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  • 2012 Los Angeles Asian Pacific Film Festival (May 10-20 2012)
  • Patty Ahn (bio)

In May of 2012, Visual Communications hosted its 28th annual Los Angeles Asian Pacific Film Festival (LAAPFF), offering ten days filled with feature-length films, short programs, panels, and social events that formed a cross-section of the current state of Asian American media. Visual Communications (VC), a Los Angeles-based media collective founded in 1970 by four UCLA EthnoCommunications students, launched the festival in 1983 to promote Asian and Asian American cinema in the U.S. Initially offering a program of twenty films, LAAPFF now features more than 150 and has grown into a cultural and intellectual forum where filmmakers, producers, audiences, and critics discuss what they see dramatized on-screen: the challenges and potential futures for a minority media struggling to survive at the margins of a risk-adverse Hollywood. Strikingly, even though the modern studio system is based in Los Angeles, a city that houses one of the country's largest and most diverse populations of diasporic Asians we have yet to see a significant increase in Asian and Asian American industry workers. LAAPFF thus aims to showcase the work of filmmakers emerging from the local L.A. communities as well within the international arena.

LAAPFF 2012 seemed to portend progress as the West Hollywood-based Directors Guild of America (DGA) and Koreatown's CGV cinema complex spilled over with excited moviegoers. At the same time, it animated, for this attendee at least, a number of uncertainties and contradictions that inevitably accompany a media environment in the midst of a major transformation around how content is produced and distributed. Abraham Ferrer, who has served as VC's curatorial director since 1987, notes in an interview that across its name changes-"Asian American International Film Festival" (1983), "The Los Angeles Asian Pacific American International Film Festival" (1987), "VC FilmFest" (2000)—the festival has always aimed to facilitate a variety of production models and cater to multiple audiences.1 He identified three major, sometimes intersecting, trajectories in the festival's history: one driven by independent artists, a second steered by a steadily-increasing number of filmmakers aspiring to break into the mainstream industries, and a third which emerged in the 1990s when practitioners began to experiment with online digital technologies (Ferrer). Throughout its history, LAAPFF has carefully navigated Southern California and the Asian-Pacific region's cultural geographies while facing a shrinking pool of state resources, an increasingly cutthroat media marketplace, the differing tastes of the international art cinema circuit and global Hollywood, and the ascendance of affordable digital productions. While these pressures have been present since the festival's inception, this year's event highlighted some of the anxieties the neoliberal marketplace has activated within the Asian American media landscape. I offer here a critical review of LAAPFF 2012 that teases out some of these tensions and shares insights offered by VC's veritable living archive, Abraham Ferrer, about the historical trajectories of VC and its festival.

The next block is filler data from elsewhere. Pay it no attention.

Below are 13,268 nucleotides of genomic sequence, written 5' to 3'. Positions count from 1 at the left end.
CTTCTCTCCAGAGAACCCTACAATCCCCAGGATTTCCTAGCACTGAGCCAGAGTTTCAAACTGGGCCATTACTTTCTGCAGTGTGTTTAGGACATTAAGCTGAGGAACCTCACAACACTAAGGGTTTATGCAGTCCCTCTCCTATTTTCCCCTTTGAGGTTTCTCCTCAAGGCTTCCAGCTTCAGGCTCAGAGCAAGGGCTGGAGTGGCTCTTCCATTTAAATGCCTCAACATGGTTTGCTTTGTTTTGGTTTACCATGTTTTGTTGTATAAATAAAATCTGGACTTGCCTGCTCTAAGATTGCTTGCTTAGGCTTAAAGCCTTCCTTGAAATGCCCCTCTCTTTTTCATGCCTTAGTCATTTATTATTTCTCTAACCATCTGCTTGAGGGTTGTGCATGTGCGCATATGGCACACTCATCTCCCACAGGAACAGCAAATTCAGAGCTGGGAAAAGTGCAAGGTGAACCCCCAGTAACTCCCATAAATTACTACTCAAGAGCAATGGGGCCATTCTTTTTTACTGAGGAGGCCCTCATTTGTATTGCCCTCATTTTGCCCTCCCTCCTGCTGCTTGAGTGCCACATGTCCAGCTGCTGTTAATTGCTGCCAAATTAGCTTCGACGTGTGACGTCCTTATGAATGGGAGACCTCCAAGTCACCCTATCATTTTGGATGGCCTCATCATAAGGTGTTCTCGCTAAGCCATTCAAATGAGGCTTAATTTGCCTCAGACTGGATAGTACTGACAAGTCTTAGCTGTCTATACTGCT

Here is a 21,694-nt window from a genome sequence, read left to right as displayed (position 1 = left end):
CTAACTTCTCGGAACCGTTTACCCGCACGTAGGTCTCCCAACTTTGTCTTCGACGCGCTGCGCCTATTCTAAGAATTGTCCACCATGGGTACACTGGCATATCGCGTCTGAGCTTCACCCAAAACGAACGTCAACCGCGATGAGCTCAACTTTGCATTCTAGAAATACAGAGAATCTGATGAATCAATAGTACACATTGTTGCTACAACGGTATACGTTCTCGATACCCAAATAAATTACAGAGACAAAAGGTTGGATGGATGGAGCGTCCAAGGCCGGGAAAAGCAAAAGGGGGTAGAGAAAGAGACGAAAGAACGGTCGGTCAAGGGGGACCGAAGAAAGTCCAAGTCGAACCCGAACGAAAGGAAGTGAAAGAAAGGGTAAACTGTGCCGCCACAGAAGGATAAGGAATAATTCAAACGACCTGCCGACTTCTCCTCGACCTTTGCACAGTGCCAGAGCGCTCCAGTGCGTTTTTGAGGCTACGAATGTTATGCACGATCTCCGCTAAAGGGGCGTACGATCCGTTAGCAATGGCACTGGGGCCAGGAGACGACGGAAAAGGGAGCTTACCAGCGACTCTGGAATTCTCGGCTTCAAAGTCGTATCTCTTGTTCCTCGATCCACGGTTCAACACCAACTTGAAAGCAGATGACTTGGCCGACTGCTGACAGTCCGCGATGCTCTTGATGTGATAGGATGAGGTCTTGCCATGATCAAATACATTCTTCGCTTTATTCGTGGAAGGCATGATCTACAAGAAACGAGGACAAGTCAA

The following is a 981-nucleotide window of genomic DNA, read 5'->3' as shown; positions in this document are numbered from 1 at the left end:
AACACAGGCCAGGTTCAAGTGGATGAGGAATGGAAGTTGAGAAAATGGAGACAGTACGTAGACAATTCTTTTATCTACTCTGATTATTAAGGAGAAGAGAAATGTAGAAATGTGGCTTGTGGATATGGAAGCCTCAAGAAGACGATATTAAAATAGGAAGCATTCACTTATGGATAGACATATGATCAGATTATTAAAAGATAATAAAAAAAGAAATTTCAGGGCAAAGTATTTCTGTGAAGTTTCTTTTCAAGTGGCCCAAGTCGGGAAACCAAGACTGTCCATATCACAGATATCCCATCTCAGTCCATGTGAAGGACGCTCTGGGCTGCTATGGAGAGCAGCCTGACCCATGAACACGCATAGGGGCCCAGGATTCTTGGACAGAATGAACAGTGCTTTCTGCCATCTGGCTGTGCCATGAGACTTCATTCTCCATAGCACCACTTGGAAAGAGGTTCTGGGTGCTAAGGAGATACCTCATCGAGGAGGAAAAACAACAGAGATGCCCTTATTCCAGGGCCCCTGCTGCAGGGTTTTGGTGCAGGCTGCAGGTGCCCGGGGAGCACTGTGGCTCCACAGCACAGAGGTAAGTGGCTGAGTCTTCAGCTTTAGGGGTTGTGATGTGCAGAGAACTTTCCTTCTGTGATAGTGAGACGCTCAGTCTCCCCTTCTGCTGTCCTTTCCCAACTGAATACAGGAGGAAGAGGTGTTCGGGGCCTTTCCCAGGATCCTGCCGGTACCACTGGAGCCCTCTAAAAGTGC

LAAPFF's unwavering support of independent filmmakers grows out of the political groundwork paved by its founding organization. VC began in 1970 with the explicit aim of empowering members of the Asian American community to re-represent their own history and experiences. This media collective aligned with the decolonization and Third Cinema movements taking place in Africa, Asia, and especially Latin American throughout the 1960s. The term "Third Cinema," coined by Argentine filmmakers Fernando Solanas and Octavio Gettino, encompassed a growing international commitment to creating films that would lead to the radical liberation from a U.S.-led first world capitalism, epitomized by Hollywood's corporatized, hierarchical studio system (Mimura 30). Thus, VC built educational programs aimed at transforming filmmaking into an accessible, self-sustainable, and collaborative process (Mimura 37). These foundational commitments continue to inform curatorial choices made by LAAPFF's programmers today, such as the decision to spotlight Musa Sayeed's feature film debut, Valley of Saints (2012, India), at an opening night screening. Shot on location on a shoestring budget, using only DSLR cameras, no script, and non-professional actors, Valley belongs to a filmmaking tradition once embraced by VC and Third Cinema...

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